International Summer School 2012: "Disagreement". August 19-25, 2012, Casa Santo Stefano, Miglieglia (TI), Switzerland.
The aim of the summer school is to explore the nature and significance of disagreement. Invited speakers, postdoctoral researchers and graduate students will present recent work on different aspects of disagreement. Attendance of the summer school is free. Accommodation and meals from Sunday evening to Saturday morning will amount to about 750 Swiss Francs (790 US Dollars/625 Euros/500 British Pounds).
Eidyn: The Edinburgh Centre for Epistemology, Mind and Normativity (www.eidyn.org), School of Philosophy, Psychology and Language Sciences, University of Edinburgh.
This new philosophical research centre draws on past success in Edinburgh in the fields of epistemology, ethics, and philosophy of mind and cognitive science. The centre will be home to a number of funded and pilot research projects within these fields, such as the recently awarded major AHRC project on "Extended Knowledge". The goal of the centre is to make a profound and long-lasting contribution to philosophical scholarship, and in the process to provide a dedicated training environment for postgraduate students and early career academics.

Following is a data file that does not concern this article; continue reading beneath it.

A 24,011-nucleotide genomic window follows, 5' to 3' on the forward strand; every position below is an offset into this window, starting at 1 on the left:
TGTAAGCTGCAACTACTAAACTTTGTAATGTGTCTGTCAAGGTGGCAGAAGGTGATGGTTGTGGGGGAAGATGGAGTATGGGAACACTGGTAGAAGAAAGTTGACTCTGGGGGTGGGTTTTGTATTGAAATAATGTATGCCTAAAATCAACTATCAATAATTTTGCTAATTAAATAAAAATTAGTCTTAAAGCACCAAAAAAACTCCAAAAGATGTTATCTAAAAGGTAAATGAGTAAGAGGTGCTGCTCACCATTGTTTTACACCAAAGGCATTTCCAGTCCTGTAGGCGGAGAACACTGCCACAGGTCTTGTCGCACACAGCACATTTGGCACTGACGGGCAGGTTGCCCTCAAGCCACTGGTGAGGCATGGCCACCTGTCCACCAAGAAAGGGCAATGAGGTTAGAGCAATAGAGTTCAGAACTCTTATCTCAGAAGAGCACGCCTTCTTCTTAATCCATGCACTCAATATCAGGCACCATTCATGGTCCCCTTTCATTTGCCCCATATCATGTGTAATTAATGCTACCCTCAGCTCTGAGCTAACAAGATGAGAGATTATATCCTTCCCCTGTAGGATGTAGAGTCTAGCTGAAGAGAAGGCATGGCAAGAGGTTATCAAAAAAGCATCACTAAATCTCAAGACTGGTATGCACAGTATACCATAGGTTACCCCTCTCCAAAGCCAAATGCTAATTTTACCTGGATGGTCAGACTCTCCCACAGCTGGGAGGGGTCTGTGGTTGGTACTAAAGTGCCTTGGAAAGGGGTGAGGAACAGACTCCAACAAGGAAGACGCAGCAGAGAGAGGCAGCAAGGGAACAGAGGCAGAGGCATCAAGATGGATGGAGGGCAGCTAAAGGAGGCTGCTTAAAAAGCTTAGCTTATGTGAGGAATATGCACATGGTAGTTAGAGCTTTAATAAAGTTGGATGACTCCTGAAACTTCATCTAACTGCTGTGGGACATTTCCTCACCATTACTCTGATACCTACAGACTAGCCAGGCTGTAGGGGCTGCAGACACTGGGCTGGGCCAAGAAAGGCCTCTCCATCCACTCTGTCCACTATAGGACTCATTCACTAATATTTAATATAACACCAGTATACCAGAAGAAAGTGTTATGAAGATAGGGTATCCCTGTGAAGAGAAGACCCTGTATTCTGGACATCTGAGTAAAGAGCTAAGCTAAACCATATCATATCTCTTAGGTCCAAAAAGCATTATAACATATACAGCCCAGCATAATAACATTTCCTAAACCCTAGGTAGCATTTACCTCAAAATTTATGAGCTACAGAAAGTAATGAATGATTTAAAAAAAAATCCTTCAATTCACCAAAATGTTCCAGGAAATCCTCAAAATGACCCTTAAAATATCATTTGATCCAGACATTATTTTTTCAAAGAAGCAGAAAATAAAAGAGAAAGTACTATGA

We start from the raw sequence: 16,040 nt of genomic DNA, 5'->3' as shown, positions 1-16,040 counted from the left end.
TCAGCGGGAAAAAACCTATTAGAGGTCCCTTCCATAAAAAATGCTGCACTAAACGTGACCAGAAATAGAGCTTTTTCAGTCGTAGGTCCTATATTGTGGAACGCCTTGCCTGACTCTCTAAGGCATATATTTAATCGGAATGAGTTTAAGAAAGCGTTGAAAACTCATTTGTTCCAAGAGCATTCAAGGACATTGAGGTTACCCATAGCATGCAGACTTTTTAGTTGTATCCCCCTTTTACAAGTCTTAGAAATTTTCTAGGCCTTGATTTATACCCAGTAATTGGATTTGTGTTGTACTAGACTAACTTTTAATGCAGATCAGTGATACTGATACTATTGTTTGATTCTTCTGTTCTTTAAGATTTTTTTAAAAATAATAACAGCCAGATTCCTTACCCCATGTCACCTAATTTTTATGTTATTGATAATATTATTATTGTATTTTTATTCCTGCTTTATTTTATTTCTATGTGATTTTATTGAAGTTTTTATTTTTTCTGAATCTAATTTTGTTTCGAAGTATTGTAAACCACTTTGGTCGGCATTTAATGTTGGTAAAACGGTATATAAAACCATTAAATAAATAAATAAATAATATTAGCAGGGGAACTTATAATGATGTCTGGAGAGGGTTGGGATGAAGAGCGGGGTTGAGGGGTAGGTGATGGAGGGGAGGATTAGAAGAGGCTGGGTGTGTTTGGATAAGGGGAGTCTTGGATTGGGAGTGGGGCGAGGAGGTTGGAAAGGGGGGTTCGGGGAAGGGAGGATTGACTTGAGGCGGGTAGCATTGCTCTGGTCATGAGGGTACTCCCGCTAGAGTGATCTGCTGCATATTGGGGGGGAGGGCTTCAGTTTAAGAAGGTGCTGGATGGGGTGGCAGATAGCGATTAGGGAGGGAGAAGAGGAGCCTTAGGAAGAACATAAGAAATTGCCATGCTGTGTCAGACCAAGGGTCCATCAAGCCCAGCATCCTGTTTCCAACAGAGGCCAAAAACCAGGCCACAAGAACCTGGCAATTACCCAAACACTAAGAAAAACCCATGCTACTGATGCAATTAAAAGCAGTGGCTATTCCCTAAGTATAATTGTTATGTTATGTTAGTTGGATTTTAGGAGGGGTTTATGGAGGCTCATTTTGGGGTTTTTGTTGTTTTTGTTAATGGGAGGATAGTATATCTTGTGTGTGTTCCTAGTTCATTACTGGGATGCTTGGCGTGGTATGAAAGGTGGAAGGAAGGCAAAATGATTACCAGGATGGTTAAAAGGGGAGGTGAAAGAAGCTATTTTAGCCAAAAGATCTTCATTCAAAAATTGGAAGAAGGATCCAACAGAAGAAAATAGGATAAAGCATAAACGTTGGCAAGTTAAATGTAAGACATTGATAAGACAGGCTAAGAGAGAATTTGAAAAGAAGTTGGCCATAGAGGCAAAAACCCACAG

On August 8-10, the Universidade Federal da Bahia will hold the workshop "Compromissos ontológicos," with the participation of Agustín Rayo, Eduardo Barrio, and Marco Ruffino. For more information, go here.
On September 6-8, 2012, Purdue University will host an interdisciplinary conference entitled “Challenges to Religious and Moral Belief: Disagreement and Evolution”. The conference will focus on three main challenges to religious and moral beliefs:
1. Widespread interpersonal disagreement among intellectual peers on religious and on moral topics provides reason to doubt these beliefs;
2. Belief-source disagreement on moral issues between commonsense moral intuitions and religious belief sources raises doubts about both methods of belief formation;
3. Evolutionary accounts of the origins of our religious and moral beliefs create doubts about these beliefs by undermining our confidence in the reliability of their sources.